Plaintiffs assert a claim under Section 43(a) of the Lanham Act, 15 U.S.C. § 1125(a), which prohibits the use of false or misleading designations of origin, descriptions, or representations in the sale of goods or services. They allege that Defendants "control" the Domain Name and are "knowingly providing" it "in a way in which deceives as to whether Scott Rigsby and his Foundation sponsor or approve of, or actually offer as a part of their commercial activities, online betting services." (Doc. 86 ¶ 52.) Plaintiffs also state that Defendants are "misrepresenting the characteristics of the Foundation's services," and that, but for Defendants' hosting activities, "the online betting service's hijacking activities could never be seen." (Id.) The Court agrees with Defendants that Plaintiffs have not stated a valid Lanham Act claim.

1. Anti-Cybersquatting Consumer Protection Act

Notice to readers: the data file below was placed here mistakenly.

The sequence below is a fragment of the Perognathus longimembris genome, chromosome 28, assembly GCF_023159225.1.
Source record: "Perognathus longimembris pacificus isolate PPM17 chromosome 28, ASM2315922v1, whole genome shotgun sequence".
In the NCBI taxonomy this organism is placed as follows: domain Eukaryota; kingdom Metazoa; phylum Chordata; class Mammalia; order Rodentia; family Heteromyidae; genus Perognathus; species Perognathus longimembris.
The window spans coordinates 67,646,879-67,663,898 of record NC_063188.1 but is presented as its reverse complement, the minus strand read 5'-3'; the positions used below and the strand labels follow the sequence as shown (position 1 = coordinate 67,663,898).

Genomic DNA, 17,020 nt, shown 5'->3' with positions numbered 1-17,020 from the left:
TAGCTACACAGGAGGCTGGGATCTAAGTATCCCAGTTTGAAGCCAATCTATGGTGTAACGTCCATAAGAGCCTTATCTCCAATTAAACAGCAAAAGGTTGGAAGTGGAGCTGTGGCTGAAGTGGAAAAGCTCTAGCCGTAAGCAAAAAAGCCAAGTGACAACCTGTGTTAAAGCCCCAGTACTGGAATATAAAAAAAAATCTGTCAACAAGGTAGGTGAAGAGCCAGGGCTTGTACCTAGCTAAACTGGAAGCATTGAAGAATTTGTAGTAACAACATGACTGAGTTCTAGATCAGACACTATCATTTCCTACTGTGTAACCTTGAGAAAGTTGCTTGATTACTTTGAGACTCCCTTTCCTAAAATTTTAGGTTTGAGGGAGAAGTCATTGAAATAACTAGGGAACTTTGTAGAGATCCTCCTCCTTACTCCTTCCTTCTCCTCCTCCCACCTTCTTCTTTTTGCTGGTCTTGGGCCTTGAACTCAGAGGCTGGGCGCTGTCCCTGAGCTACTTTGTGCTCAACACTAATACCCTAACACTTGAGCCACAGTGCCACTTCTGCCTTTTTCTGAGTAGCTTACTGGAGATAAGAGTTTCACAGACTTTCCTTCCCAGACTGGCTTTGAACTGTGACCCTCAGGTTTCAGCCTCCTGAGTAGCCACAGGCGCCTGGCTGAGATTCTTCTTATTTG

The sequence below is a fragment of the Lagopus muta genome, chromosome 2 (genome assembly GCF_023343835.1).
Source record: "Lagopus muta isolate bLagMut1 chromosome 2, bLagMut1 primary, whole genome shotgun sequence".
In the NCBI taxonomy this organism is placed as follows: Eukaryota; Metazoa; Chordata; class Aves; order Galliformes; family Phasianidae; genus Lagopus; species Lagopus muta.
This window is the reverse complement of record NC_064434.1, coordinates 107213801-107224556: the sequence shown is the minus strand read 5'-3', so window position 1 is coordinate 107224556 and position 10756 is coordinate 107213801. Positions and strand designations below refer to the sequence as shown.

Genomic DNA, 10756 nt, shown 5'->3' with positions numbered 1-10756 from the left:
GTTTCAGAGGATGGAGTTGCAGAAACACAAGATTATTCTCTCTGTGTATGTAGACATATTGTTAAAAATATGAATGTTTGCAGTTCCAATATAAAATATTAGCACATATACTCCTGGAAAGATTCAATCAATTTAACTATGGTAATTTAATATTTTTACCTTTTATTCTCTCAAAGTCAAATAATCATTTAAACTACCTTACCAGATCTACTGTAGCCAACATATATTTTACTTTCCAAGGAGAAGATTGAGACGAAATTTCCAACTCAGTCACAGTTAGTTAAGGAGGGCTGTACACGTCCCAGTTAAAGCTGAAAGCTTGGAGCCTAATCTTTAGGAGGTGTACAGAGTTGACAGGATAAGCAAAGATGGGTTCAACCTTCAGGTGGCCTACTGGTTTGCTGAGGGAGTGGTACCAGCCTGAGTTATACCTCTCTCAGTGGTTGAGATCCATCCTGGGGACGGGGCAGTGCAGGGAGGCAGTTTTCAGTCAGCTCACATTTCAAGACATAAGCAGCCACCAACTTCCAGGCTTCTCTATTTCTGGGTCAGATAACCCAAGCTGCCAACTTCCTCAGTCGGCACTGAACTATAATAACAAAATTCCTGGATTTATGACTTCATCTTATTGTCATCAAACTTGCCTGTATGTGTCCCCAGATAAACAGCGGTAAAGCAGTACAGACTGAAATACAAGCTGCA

First, Plaintiffs' Lanham Act claim fails because GoDaddy is exempt from liability as a domain name registrar. The Anti-Cybersquatting Consumer Protection Act ("ACPA") "was enacted in 1999 to protect consumers and to prevent misappropriation of trademarks by stopping conduct known as 'cybersquatting.'" City of Carlsbad v. Shah, 850 F. Supp. 2d 1087, 1103 (S.D. Cal. 2012). The ACPA specifically limits liability for "domain name registrars" under the Lanham Act: a "domain name registrar, a domain name registry . . . shall not be liable for damages under this section for the registration or maintenance of a domain name for another absent a showing of bad faith intent to profit from such registration or maintenance of the domain name." 15 U.S.C. § 1114(2)(D)(iii). Because § 1114 sets forth remedies for the Lanham Act as a whole, Courts have interpreted this provision to limit liability for domain name registrars under § 1125(a) of the Lanham Act, as alleged here. See, e.g., Petroliam Nasional Berhad v. GoDaddy.com, Inc., 737 F.3d 546, 551 (9th Cir. 2013) ("By its terms, Section 1114(2)(D)(iii), applies only to 'thissection,' meaning Section 1114. Section 1114, in turn, sets out remedies for the entire Lanham Act, including actions brought under Section 1125(a)."); InvenTel Prod., LLC v. Li, 406 F. Supp. 3d 396, 402 (D.N.J. 2019) ("Because Section 1114 provides the remedy for all Lanham Act violations, Section 1114(2)(D) limits liability for Section 1125 claims despite...